I’ve written before in a now defunct blog about teaching children with severe, non-verbal autism to talk. If you’re interested in teaching a non-verbal child to speak then Risca Solomon is probably the person to talk to in the UK. She runs workshops, which last time I checked were very reasonably priced and I hope to attend one at some stage. Whilst I think it’s likely that Archie will always need a Vantage Lite or some other sort of talker he does like the sound of his own voice (often employed noisily). Currently he has one accurate word, that can be understood by strangers – ‘Mummy’ – but he’s actually quite motivated these days to try and produce different sounds. This is something we have been working on quite a lot with Archie, and he has definitely learned to produce more sounds. However, unfortunately these sounds are not particularly stable, so he’ll learn to approximate a word but then lose it.
For example in the video I posted the other day where we were playing hunt the <insert chosen colour> bus on google maps a very clear ‘soos’ can be heard – the ending to bus- and we did get to the stage where Archie was saying buh oos
A quick reminder of the video and the ‘soos’
But in a video taken today you can hear that bus has been reduced to ‘nah’.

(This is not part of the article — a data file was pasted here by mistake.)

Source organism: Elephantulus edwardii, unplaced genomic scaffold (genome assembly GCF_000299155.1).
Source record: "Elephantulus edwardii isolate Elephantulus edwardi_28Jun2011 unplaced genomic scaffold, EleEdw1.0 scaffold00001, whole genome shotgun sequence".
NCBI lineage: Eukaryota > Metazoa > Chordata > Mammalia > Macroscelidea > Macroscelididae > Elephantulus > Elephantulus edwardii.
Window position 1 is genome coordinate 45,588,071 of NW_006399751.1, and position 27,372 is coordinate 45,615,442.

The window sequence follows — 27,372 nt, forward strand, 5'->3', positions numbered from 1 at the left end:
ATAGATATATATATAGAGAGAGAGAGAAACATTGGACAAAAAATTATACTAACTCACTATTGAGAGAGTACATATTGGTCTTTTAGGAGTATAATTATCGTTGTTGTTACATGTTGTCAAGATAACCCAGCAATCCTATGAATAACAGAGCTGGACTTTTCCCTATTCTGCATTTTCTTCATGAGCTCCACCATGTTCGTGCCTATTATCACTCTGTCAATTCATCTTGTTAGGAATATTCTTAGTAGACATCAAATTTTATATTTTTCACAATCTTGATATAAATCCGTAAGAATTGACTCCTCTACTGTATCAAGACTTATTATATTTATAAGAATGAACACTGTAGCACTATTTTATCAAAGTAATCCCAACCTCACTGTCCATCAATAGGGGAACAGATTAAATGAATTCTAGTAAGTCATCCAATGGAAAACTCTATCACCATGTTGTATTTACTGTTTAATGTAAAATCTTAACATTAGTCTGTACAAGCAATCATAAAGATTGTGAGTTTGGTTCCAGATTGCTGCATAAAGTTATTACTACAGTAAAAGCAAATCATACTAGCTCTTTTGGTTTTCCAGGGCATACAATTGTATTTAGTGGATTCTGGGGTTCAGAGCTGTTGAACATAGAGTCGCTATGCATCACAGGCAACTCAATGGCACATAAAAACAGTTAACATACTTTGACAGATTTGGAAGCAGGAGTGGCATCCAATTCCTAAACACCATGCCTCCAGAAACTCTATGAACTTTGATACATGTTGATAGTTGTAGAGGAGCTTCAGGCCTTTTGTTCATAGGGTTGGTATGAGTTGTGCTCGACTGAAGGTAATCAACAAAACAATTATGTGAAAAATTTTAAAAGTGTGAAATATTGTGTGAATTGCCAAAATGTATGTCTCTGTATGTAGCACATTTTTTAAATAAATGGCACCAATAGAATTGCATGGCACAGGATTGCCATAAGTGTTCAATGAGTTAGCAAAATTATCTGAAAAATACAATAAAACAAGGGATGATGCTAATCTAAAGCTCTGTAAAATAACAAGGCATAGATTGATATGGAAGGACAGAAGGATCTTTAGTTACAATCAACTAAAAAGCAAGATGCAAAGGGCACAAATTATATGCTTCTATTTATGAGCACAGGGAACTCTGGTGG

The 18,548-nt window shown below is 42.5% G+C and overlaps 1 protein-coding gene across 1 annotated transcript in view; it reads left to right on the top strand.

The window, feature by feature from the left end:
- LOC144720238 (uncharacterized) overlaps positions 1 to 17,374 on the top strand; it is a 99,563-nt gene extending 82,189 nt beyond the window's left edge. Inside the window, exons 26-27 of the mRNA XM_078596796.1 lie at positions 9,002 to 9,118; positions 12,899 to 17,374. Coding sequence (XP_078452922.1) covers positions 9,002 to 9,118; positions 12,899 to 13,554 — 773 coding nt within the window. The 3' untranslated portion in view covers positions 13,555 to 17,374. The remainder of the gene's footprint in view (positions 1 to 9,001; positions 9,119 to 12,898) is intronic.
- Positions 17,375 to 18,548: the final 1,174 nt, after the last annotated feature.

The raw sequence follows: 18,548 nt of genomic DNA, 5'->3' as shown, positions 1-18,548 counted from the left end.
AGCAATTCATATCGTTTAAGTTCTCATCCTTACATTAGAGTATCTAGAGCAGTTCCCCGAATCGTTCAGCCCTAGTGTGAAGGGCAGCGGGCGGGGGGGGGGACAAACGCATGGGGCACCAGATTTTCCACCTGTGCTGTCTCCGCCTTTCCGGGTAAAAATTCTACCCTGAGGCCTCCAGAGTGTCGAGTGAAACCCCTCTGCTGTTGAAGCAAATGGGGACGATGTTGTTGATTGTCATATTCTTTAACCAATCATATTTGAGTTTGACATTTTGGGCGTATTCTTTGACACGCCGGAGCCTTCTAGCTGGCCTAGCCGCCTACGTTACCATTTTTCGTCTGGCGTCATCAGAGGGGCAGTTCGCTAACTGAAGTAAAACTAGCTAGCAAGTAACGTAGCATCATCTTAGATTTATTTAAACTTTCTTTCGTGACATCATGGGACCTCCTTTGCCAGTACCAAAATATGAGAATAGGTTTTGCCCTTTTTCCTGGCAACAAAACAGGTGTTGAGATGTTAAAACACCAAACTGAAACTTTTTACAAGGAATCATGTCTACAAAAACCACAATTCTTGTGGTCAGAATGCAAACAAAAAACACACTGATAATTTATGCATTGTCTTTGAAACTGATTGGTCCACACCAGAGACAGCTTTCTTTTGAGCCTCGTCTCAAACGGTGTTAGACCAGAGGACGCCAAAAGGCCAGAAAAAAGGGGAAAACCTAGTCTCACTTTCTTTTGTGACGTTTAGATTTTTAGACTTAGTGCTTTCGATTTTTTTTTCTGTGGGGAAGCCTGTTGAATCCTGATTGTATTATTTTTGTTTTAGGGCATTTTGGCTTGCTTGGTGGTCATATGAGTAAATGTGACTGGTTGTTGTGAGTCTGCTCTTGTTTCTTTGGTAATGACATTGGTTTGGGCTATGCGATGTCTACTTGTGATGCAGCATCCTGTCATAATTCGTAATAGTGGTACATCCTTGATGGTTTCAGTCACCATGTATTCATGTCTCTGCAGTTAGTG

If you listen very carefully you might be able to hear that tomorrow is ‘nanee’. Many, many words are reduced to ‘nah’ and ‘nanee’ by Archie meaning that to date his conversations have had to be very fixed, and given within some sort of context. For example he would use photos or google maps, or his own signs (typically bastardised from Makaton) to give us further clues as to which nah or nanee he was talking about. The talker for the first time is giving an accurate voice allowing him to be understood much faster and without the need to set up a context. I think it took me about two weeks to work out that Archie was saying ‘tomorrow’ when he first started using the word. He had combined it with a strange version of the Makaton sign for tomorrow, so I knew he was saying something, I just wasn’t sure what. With the talker I have no problem at all understanding new words. So when he stated using ‘later’ I understood right away. The talker is giving him more freedom in conversation and slowly we are expanding what we are able to talk about. Surfing in Ireland was discussed yesterday, which was a bit of a first. It also provides a model of accurate speech and my Dad is pretty convinced that Archie is now saying more (so he says the word as he presses the talker buttons), and that slowly some of his speech is becoming more accurate. I think he’s probably right.